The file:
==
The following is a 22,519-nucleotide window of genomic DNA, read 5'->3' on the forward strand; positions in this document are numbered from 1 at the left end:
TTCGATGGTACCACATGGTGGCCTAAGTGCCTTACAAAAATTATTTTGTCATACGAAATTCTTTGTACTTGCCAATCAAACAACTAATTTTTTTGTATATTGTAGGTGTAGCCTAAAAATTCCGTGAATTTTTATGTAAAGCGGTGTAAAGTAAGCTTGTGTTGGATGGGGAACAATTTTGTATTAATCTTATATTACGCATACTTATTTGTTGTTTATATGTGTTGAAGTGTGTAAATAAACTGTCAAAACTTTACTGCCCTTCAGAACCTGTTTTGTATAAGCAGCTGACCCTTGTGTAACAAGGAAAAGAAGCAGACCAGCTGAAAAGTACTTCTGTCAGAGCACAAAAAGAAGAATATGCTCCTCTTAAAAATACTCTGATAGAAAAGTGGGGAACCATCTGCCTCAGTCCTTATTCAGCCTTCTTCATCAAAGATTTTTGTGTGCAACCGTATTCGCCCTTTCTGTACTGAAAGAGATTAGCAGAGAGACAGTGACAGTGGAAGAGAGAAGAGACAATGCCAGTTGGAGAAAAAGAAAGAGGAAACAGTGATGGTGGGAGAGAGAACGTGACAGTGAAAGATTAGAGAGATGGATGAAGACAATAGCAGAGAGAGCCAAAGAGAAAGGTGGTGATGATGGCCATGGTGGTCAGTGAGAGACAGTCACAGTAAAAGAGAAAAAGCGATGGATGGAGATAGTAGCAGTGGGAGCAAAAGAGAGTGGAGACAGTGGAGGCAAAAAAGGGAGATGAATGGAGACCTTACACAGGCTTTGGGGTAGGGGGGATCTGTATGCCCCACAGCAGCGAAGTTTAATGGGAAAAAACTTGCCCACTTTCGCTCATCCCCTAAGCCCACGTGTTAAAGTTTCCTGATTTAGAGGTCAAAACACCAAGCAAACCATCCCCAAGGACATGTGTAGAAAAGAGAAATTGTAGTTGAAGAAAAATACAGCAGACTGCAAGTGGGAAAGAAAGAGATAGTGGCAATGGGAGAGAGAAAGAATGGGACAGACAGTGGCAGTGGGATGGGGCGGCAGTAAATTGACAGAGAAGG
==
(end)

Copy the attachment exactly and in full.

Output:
The following is a 22,519-nucleotide window of genomic DNA, read 5'->3' on the forward strand; positions in this document are numbered from 1 at the left end:
TTCGATGGTACCACATGGTGGCCTAAGTGCCTTACAAAAATTATTTTGTCATACGAAATTCTTTGTACTTGCCAATCAAACAACTAATTTTTTTGTATATTGTAGGTGTAGCCTAAAAATTCCGTGAATTTTTATGTAAAGCGGTGTAAAGTAAGCTTGTGTTGGATGGGGAACAATTTTGTATTAATCTTATATTACGCATACTTATTTGTTGTTTATATGTGTTGAAGTGTGTAAATAAACTGTCAAAACTTTACTGCCCTTCAGAACCTGTTTTGTATAAGCAGCTGACCCTTGTGTAACAAGGAAAAGAAGCAGACCAGCTGAAAAGTACTTCTGTCAGAGCACAAAAAGAAGAATATGCTCCTCTTAAAAATACTCTGATAGAAAAGTGGGGAACCATCTGCCTCAGTCCTTATTCAGCCTTCTTCATCAAAGATTTTTGTGTGCAACCGTATTCGCCCTTTCTGTACTGAAAGAGATTAGCAGAGAGACAGTGACAGTGGAAGAGAGAAGAGACAATGCCAGTTGGAGAAAAAGAAAGAGGAAACAGTGATGGTGGGAGAGAGAACGTGACAGTGAAAGATTAGAGAGATGGATGAAGACAATAGCAGAGAGAGCCAAAGAGAAAGGTGGTGATGATGGCCATGGTGGTCAGTGAGAGACAGTCACAGTAAAAGAGAAAAAGCGATGGATGGAGATAGTAGCAGTGGGAGCAAAAGAGAGTGGAGACAGTGGAGGCAAAAAAGGGAGATGAATGGAGACCTTACACAGGCTTTGGGGTAGGGGGGATCTGTATGCCCCACAGCAGCGAAGTTTAATGGGAAAAAACTTGCCCACTTTCGCTCATCCCCTAAGCCCACGTGTTAAAGTTTCCTGATTTAGAGGTCAAAACACCAAGCAAACCATCCCCAAGGACATGTGTAGAAAAGAGAAATTGTAGTTGAAGAAAAATACAGCAGACTGCAAGTGGGAAAGAAAGAGATAGTGGCAATGGGAGAGAGAAAGAATGGGACAGACAGTGGCAGTGGGATGGGGCGGCAGTAAATTGACAGAGAAGG